Eighteen years later at the Australian Open, when Caroline Wozniacki beat Simona Halep to win her first main, their extended embrace regarded extra like two camp associates saying goodbye at the finish of the summer season than two top-flight athletes after a fierce battle. Same when Sloane Stephens defeated her shut pal Madison Keys to win the 2017 U.S. Open. As they waited for the trophy presentation, Stephens and Keys sat facet by facet, laughing.
So why has on-court hugging grow to be a factor? Has everybody on tour abruptly grow to be BFFs?
“You’re not going to do it with everyone,” stated Kevin Anderson, the 2017 runner-up at the U.S. Open. “But most guys know that we’re out there working as hard as we can. We’re all competitors, but we’re also friends.”
For Djokovic, hugging has grow to be a part of his psychological routine, the results of time with Pepe Imaz, a Spanish non secular guru who specialised in a method with meditation and extended hugs known as Amor y Paz (“Love and Peace”).
Allen Fox, a California-based sports activities psychologist who has recommended athletes for greater than 40 years, stated hugs now are “part and parcel of every athletic competition, no matter the sport.”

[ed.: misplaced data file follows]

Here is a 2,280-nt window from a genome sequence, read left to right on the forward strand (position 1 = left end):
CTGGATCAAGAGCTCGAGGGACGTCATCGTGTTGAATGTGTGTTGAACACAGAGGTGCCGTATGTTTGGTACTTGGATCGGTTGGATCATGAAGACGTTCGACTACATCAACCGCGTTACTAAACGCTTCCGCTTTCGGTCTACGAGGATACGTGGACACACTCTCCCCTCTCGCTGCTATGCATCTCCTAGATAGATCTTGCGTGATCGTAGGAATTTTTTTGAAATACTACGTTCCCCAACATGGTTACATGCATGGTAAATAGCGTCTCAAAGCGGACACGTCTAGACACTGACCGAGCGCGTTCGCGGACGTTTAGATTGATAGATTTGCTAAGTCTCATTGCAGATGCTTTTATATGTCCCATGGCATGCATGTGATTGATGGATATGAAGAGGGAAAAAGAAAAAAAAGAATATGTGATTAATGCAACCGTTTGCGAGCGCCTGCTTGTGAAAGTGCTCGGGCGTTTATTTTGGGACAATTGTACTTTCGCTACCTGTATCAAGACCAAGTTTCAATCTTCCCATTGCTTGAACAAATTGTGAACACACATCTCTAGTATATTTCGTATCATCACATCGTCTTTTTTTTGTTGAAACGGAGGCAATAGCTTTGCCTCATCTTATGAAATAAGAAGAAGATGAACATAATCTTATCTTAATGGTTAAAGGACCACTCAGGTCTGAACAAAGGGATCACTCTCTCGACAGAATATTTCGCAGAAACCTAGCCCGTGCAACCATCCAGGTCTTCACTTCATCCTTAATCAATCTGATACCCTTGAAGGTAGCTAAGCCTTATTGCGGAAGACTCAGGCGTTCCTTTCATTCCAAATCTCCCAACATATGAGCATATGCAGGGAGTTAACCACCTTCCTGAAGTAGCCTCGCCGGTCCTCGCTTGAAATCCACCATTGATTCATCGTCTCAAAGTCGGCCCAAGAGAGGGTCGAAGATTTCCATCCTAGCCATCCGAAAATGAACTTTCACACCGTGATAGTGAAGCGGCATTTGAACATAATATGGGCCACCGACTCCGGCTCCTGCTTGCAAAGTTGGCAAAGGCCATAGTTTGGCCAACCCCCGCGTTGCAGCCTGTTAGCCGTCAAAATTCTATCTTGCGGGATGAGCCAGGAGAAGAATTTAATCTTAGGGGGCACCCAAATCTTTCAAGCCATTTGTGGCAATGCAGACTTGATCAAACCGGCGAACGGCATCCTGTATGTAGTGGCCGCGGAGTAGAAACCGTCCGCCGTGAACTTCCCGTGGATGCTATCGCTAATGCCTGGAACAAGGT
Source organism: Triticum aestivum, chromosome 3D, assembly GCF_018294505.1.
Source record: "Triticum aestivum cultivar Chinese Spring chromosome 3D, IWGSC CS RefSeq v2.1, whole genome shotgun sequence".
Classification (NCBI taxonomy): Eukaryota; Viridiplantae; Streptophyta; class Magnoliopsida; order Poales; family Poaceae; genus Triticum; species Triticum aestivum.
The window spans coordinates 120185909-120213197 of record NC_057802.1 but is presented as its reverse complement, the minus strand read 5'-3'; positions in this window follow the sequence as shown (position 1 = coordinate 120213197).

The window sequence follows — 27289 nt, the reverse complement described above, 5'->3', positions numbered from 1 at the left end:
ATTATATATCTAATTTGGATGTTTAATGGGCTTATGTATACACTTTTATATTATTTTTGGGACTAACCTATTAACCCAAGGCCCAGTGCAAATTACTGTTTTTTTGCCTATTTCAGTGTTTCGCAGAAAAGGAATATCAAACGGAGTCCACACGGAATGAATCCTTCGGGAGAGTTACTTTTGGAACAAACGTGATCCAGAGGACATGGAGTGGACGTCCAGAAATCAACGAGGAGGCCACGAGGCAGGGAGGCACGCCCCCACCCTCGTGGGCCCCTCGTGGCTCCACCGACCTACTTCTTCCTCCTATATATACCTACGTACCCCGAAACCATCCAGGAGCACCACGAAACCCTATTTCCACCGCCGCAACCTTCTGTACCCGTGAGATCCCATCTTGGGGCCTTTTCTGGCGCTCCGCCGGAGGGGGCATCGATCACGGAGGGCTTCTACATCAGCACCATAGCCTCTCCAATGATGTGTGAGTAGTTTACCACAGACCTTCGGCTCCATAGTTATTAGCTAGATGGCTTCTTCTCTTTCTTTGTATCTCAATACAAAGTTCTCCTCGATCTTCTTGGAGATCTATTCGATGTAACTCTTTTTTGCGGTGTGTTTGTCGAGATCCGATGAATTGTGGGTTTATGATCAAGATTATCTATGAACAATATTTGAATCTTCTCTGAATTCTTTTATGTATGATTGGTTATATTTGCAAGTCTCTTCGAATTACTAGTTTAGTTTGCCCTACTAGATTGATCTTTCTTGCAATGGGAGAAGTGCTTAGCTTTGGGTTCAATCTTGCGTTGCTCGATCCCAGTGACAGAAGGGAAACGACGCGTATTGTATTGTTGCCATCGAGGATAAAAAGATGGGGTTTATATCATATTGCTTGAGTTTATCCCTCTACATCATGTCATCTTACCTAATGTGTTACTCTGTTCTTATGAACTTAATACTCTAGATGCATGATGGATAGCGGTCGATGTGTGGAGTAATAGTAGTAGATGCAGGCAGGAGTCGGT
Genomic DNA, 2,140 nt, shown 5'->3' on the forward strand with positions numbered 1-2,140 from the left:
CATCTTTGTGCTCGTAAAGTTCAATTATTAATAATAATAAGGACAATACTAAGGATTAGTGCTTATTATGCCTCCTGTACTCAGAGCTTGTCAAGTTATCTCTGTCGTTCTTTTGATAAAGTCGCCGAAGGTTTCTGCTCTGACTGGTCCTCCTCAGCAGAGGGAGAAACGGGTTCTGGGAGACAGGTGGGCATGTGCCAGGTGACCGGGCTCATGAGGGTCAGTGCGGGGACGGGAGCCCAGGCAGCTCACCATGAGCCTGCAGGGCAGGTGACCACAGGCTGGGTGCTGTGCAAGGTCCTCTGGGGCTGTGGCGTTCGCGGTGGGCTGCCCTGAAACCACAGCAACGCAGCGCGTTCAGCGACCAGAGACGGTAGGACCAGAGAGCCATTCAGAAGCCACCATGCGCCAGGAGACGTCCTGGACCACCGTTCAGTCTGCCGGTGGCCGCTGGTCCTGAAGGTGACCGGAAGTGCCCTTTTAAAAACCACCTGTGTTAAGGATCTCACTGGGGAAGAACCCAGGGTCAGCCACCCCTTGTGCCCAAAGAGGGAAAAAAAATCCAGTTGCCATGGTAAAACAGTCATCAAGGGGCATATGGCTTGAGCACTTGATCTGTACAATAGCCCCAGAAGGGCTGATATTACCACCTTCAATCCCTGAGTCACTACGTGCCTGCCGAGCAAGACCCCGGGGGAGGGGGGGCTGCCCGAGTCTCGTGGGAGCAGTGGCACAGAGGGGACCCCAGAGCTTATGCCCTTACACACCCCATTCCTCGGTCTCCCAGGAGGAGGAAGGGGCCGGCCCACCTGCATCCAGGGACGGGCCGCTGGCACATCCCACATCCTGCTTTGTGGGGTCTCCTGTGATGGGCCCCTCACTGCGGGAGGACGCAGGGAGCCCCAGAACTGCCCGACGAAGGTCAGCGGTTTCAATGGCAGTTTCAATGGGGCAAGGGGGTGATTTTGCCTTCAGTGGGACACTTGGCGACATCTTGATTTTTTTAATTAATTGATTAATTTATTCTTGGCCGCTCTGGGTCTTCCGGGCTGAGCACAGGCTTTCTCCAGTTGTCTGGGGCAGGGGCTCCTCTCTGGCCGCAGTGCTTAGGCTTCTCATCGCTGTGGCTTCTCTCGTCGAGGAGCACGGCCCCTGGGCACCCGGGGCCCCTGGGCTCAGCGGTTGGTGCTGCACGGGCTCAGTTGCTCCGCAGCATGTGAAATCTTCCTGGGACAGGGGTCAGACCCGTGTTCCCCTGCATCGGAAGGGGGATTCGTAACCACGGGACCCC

“Back in the day, athletes were trying to be classy, so they kept their emotions in check, shook hands at the end of a match and left the court,” he stated. “Men, particularly, had been taught to be robust, to not share their private struggles and to be quiet about their points. They had been educated to not be sappy on the market, to take a loss with a stiff higher lip.
“Now folks suppose nothing of hugging and crying after their matches.”
Even when post-match hugs aren’t warranted or wished, most gamers now go for a modified “bro-shake” — a bring-it-in handshake that turns right into a one-armed hug. It is usually accompanied by chest pats or again pats, particularly amongst the males.